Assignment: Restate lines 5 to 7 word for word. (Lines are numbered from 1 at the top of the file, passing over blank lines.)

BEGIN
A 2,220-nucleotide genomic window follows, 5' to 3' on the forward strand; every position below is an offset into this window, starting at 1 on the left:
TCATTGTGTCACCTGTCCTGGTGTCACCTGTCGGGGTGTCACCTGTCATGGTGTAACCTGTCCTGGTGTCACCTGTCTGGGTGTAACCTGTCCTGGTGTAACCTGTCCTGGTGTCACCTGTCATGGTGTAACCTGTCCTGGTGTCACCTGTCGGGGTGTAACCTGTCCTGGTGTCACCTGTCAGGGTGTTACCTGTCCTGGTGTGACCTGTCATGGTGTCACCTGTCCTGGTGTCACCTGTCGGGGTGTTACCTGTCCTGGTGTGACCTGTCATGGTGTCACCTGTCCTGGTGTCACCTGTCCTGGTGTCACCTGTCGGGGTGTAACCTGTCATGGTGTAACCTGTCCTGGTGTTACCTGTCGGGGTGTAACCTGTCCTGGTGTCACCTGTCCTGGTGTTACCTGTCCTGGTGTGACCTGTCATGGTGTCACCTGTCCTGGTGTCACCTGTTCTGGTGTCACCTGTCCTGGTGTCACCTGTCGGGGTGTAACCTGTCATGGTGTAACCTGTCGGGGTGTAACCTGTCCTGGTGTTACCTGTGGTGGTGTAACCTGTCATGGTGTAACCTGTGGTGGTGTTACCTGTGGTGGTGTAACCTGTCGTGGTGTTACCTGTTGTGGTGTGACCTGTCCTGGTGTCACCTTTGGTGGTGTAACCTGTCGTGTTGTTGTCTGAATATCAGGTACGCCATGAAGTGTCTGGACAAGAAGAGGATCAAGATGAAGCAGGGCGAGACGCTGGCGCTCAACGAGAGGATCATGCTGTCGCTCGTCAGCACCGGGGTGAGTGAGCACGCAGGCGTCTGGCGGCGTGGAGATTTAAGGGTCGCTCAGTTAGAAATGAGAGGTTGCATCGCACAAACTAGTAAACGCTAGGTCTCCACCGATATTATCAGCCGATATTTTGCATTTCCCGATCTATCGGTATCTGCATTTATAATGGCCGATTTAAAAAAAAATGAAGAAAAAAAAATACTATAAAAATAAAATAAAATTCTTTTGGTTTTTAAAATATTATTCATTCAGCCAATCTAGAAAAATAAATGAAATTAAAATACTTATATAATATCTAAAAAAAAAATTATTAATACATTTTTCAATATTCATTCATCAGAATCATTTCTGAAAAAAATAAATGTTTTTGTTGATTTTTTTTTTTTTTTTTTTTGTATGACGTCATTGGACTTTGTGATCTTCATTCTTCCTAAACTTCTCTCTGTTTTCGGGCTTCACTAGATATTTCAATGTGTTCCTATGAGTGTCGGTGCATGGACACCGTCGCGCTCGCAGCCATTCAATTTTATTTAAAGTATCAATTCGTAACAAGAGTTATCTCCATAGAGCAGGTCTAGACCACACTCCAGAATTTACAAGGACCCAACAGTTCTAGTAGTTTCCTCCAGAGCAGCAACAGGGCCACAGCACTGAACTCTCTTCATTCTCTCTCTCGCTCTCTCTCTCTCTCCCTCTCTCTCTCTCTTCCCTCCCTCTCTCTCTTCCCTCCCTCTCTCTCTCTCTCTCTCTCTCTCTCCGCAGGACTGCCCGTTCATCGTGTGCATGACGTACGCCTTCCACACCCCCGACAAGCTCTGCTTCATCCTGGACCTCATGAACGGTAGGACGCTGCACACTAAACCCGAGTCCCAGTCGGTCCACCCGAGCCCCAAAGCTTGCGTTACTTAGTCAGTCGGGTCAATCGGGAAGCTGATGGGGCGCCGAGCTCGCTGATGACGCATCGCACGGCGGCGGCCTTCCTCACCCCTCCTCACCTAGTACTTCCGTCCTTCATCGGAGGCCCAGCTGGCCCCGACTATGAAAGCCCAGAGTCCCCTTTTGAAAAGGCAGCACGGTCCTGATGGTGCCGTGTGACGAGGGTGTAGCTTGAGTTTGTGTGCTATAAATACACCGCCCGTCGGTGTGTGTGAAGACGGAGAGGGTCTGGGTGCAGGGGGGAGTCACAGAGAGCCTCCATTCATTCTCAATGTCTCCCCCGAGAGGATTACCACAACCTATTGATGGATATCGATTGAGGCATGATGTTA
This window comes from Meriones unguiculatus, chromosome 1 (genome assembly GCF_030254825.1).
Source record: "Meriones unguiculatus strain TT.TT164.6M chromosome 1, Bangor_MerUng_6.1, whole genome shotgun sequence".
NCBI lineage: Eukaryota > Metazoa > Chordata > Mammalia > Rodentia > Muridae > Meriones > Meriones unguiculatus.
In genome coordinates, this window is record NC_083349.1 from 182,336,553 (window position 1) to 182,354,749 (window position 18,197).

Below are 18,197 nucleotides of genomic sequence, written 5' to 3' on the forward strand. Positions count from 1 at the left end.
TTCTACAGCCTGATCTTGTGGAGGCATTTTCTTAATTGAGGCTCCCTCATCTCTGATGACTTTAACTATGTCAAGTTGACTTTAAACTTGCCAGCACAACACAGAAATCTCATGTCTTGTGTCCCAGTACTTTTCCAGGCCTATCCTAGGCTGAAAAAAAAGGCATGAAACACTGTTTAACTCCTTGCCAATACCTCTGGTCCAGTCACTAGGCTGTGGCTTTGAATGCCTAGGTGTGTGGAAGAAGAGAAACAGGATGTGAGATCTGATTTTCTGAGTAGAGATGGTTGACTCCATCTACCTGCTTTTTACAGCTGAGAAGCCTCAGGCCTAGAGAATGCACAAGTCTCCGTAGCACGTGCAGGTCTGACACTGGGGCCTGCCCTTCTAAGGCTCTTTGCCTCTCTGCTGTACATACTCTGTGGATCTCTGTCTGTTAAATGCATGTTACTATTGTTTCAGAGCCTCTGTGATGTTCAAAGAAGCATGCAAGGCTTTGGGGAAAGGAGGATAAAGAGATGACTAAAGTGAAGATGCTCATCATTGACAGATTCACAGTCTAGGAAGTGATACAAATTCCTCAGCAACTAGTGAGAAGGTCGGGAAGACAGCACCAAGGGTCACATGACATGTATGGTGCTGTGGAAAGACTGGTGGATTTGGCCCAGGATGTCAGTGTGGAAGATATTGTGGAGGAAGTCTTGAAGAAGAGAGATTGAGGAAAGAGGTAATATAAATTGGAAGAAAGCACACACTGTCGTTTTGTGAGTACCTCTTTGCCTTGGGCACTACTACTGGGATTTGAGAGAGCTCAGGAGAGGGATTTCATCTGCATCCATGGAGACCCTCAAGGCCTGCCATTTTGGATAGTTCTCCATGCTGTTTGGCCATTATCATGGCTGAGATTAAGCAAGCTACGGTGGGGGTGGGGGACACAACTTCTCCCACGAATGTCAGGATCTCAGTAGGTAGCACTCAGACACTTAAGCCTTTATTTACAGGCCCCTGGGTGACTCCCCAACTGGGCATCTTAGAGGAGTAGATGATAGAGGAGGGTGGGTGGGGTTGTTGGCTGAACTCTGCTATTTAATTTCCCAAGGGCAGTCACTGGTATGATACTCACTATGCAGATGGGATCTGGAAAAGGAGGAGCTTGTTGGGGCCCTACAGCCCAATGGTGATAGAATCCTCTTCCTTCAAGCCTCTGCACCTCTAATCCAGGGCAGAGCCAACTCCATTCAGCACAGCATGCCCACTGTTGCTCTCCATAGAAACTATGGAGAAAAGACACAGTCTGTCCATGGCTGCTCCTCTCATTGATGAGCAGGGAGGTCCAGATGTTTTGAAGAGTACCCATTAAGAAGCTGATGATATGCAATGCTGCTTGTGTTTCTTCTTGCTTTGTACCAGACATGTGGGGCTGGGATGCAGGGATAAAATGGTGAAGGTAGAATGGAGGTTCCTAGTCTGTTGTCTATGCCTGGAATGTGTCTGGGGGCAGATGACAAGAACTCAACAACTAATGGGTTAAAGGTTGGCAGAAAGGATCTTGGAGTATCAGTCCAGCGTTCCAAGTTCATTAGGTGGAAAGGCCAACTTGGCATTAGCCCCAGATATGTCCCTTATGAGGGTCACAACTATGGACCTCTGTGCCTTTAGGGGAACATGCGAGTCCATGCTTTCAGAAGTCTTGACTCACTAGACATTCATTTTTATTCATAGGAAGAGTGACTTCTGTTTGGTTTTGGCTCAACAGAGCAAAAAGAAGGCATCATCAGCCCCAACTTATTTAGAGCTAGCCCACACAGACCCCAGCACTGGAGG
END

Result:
NCBI lineage: Eukaryota > Metazoa > Chordata > Mammalia > Rodentia > Muridae > Meriones > Meriones unguiculatus.
In genome coordinates, this window is record NC_083349.1 from 182,336,553 (window position 1) to 182,354,749 (window position 18,197).

Below are 18,197 nucleotides of genomic sequence, written 5' to 3' on the forward strand. Positions count from 1 at the left end.